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First Quarter GDP – Markets Smarter Than Economists

Date Posted: April 26, 2019

First Quarter Real GDP Increased More Than Expected
The advance estimate of first-quarter gross domestic product (GDP) showed real gross domestic product increased at an annual rate of 3.2%. This growth compares to 2.2% in the preceding quarter of 2018. The results significantly exceeded economists’ forecasts which recently increased to a consensus of about 2.5%. The result compares starkly to forecasts of less than 1% growth forecasts early in the first quarter. Equity markets proved smarter than economists.

Inventory Build – Lower Trade Gap Contributed to That Surprise
Contributions to better than expected growth included inventory build, a reduction in the trade gap, and increased state and local government spending. The most surprising number, in our view, came from the nearly 0.7% increase in business inventories. The reason for our surprise reflects the inventory buildup going into the first quarter. That inventory build reflected U.S. importers efforts to beat the then expected increased tariffs on imports from China. In fact, most economists assumed that inventories would decline during the first quarter and reduce GDP growth. Continuing first quarter inventory build ultimately must be worked down. How negative the impact on growth for the remainder of the year will depend importantly on the strength of consumer spending.

Related to the late inventory buildup last year, the trade gap narrowed which also contributed to first quarter GDP growth. Specifically, goods exports increased while goods imports declined by over 4%. We suspect the decline in imports reflects the fourth quarter buildup. Therefore, a lower trade gap will likely disappear as the year moves on.

The Important Final Sales Figures Showed Weakness
As we always do, we look below the headline figure to Final Sales to Domestic Purchasers. This figure represents, in effect, sales going across the counter. In the first quarter, that figure came in at 1.3%-nearly 2% below the headline GDP growth rate. Weakness in consumer spending, roughly two-thirds of GDP, contributed to that weakness. In the quarter, Personal Consumption Expenditures increased only 1.2% or half of the increase shown in last year’s fourth quarter.

Consumer Spending – One Key to the Full Year 2019 Growth
In our view, one key to growth for the remainder of 2019 will be consumer spending. With consumers fiscally fit, the key question is, will they open their wallets? With the economic headlines now more favorable and a strong labor market producing wage increases exceeding inflation, we expect their wallets to open. As evidence, the final April University of Michigan’s Consumer Sentiment Index and Expectations Component increased more than expected.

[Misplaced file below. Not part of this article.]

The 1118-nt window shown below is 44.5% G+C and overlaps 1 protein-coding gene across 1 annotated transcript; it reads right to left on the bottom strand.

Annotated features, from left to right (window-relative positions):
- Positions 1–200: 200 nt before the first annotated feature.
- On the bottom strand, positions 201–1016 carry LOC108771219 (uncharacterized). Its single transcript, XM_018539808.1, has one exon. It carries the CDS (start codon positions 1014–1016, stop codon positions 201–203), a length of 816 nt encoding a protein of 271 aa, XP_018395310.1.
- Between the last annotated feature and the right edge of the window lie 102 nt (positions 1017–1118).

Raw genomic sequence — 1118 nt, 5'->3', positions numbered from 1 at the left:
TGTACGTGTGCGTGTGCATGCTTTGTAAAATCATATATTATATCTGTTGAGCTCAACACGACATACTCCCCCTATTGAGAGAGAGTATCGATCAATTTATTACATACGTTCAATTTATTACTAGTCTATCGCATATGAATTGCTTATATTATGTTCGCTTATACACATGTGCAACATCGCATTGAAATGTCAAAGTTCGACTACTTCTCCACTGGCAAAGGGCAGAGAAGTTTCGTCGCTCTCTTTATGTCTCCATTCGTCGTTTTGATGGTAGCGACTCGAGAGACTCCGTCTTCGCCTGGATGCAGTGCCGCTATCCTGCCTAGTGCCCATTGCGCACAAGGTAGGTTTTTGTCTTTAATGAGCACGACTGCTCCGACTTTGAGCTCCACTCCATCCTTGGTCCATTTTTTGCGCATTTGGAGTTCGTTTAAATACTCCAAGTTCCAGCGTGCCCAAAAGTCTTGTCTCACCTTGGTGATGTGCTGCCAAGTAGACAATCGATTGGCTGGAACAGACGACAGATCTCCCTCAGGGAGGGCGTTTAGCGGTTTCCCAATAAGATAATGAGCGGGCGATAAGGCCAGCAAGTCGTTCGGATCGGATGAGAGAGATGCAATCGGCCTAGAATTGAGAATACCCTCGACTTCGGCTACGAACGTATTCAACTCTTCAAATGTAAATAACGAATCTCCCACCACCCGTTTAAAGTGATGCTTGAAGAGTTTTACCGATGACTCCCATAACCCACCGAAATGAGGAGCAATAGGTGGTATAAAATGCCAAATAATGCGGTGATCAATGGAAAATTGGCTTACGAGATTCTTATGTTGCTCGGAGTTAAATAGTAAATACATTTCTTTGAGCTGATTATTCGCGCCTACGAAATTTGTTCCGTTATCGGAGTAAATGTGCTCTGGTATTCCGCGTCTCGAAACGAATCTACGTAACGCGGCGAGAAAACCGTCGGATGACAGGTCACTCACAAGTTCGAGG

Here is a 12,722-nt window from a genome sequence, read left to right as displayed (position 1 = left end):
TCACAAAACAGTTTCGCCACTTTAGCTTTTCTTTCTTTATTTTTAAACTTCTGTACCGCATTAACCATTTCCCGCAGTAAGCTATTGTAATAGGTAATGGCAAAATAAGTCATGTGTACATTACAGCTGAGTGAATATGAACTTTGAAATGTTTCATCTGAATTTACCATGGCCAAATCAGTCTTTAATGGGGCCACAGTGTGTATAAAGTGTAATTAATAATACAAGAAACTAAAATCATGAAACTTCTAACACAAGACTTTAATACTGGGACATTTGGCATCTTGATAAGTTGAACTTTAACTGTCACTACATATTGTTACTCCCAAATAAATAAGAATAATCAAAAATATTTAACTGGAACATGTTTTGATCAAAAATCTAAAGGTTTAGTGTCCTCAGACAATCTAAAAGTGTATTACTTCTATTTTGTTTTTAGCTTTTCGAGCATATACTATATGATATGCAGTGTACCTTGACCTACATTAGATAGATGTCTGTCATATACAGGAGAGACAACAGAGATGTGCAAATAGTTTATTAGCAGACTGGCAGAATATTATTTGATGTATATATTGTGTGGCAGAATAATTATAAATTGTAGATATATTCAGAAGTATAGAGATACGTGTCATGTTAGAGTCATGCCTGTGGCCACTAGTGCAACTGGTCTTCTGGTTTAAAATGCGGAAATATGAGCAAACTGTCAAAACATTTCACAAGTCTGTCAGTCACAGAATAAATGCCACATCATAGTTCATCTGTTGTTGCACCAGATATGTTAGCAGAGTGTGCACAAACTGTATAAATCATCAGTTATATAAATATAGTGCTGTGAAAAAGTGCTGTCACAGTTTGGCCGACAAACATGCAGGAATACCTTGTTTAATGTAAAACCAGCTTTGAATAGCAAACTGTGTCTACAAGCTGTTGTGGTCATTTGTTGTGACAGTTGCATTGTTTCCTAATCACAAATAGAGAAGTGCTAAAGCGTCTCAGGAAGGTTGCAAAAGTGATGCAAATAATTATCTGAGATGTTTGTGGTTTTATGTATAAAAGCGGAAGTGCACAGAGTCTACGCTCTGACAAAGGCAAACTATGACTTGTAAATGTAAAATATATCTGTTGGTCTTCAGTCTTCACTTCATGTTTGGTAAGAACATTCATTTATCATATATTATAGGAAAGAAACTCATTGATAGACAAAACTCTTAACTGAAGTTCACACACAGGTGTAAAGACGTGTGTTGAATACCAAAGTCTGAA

Business Investment Outlook — China Trade War Resolution Important
Also hurting first-quarter growth, business investment increased 2.7% or half the rate in the fourth quarter. In our view, whether business increases its investment spending will depend in part on the final resolution of the trade war with China. With expectations for a settlement likely before the end of the second quarter, a pickup in business investment could occur after Labor Day, if not sooner.

Housing May Show Life in the Second Quarter
Finally, the first quarter spending on housing showed a decline but less so than the fourth quarter. Lower interest rates since the fourth quarter and financially strong consumers should produce increased purchases during the traditional spring home buying season. If this proves correct, then expectations for second and third quarter growth will benefit.

Investment Conclusions
With the surprising inventory build, many economists will likely lower their second-quarter GDP forecasts for that reason. Again, an offset to that may be higher consumer spending and a stronger housing market. Whether business investment spending increases more rapidly will likely await the conclusion of the trade negotiations. Our view remains that the economy shows little excesses that typically proceed with an economic decline. By moving to a dovish policy, investors will find out whether the Fed limited the economic slowdown to just that and not a recession — a soft landing. If so, that would likely prove a first. Finally, with the presidential election year and a half in full stride, expect the Administration to make “hay” out of the headline numbers.

Equity markets since the first of the year proved smarter than economists. The next question will be whether the markets discounted that good news or whether investors expect more for the year. Certainly, the expectations of a recession this year seems no longer a concern for most investors. We continue to expect some economic slowing in the second half. At the same time, if the trade war becomes history, non-U.S. economic growth should perk up. If that proves the case, global U.S. companies should benefit from improved non-U.S. earnings and a likely stable U.S. dollar.